By Zipporah Karani, Communications Coordinator
All she needed was cooking utensils like saucepans and wooden chairs to make tea for her customers. Thirty-year old Adeng’s tea shop is made of thatched-roof hut. She serves tea alongside roasted groundnuts and kisra, a local delicacy in many of South Sudan’s communities.
But she is not contented with her small income. To support her five children’s needs after her husband died seven years ago, she has to expand and work hard. Diligently every month, she tries to save money from her income.
Her hard work earns her daily profit of SSP1,300 (USD5). When World Vision’s cash for assets program came last year in her village, she was excited. The support of SSP5,000 (USD40.5) she got was spent in getting a new kettle and six tea glasses for her customers.
“World Vision’s cash for assets program helps boost the local economy, improves income of families and enable them buy nutritious food to reduce hunger and prevent malnutrition”, says Kenneth Munyengerwi, Project Director for Building Resilience through Asset Creation and Enhancement (BRACE) Phase II. The project impacts the lives of 75,900 people in 12,650 households.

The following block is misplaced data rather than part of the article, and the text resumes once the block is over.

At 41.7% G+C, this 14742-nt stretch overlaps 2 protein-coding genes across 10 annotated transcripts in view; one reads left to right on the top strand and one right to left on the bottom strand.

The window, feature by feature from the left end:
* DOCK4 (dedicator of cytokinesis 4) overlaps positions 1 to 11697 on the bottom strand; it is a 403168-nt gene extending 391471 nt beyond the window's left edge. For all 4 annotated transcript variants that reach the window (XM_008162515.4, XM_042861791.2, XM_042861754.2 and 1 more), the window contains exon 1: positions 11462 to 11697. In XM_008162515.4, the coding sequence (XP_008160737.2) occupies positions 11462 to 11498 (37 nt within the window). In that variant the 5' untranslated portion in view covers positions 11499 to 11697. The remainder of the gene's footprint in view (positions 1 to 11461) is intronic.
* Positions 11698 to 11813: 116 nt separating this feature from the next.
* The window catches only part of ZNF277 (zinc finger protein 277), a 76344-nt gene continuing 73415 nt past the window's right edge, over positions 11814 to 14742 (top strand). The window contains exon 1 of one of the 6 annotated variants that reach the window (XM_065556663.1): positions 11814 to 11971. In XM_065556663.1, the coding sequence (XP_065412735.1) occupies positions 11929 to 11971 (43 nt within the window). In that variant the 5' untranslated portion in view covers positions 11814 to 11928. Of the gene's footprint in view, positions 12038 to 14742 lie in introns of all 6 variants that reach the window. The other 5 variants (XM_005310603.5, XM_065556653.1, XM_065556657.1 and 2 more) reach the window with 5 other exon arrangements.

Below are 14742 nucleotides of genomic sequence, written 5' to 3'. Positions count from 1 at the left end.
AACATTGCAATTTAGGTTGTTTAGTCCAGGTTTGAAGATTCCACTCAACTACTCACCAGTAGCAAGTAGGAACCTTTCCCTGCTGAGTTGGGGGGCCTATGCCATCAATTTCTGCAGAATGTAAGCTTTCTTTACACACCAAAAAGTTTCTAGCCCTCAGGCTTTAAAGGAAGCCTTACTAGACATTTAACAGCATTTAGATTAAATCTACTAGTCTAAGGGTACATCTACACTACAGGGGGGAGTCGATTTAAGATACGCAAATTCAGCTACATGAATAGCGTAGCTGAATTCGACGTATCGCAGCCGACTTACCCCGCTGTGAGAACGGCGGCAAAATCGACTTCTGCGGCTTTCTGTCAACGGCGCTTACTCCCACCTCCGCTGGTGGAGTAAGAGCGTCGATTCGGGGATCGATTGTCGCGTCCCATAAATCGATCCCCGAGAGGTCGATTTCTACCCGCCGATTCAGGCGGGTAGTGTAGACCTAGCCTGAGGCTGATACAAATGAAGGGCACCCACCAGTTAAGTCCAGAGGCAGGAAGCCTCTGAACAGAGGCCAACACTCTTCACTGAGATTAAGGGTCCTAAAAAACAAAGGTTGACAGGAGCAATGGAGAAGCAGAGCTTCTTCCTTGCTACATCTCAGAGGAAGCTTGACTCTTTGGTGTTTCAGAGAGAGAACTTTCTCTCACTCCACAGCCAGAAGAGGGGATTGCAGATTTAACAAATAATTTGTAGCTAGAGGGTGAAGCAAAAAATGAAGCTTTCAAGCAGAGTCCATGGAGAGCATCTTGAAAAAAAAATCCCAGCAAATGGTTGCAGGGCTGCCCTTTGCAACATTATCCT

The BRACE II helped encourage Adeng by providing her cas assistance every month for six months and trained her how to run her business properly. She used to work in road construction and in the farm to support her children.
“The people participating in the program are taught skills and knowledge for sustainable livelihoods. Our aim is for them to have a hunger-free future“, Munyengerwi explains.
In partnership with Smile Again Africa Development Organization (SAADO) and Support For Peace and Education Development Programme (SPEDP), World Vision’s program covers communities in Aweil North, Gogrial West and Magwi counties in South Sudan.
Munyengerwi adds, “BRACE II focuses on disaster management and gives priority to women and empowers them with life skills to help improve their children well-being”, says Munyengerwi.
In the process, the program funded by the Department for International Development (DFID) also builds household and community resilience through building productive assets that are utilized to transform their lives and livelihoods such as multipurpose ponds, vegetable gardens and floods dykes.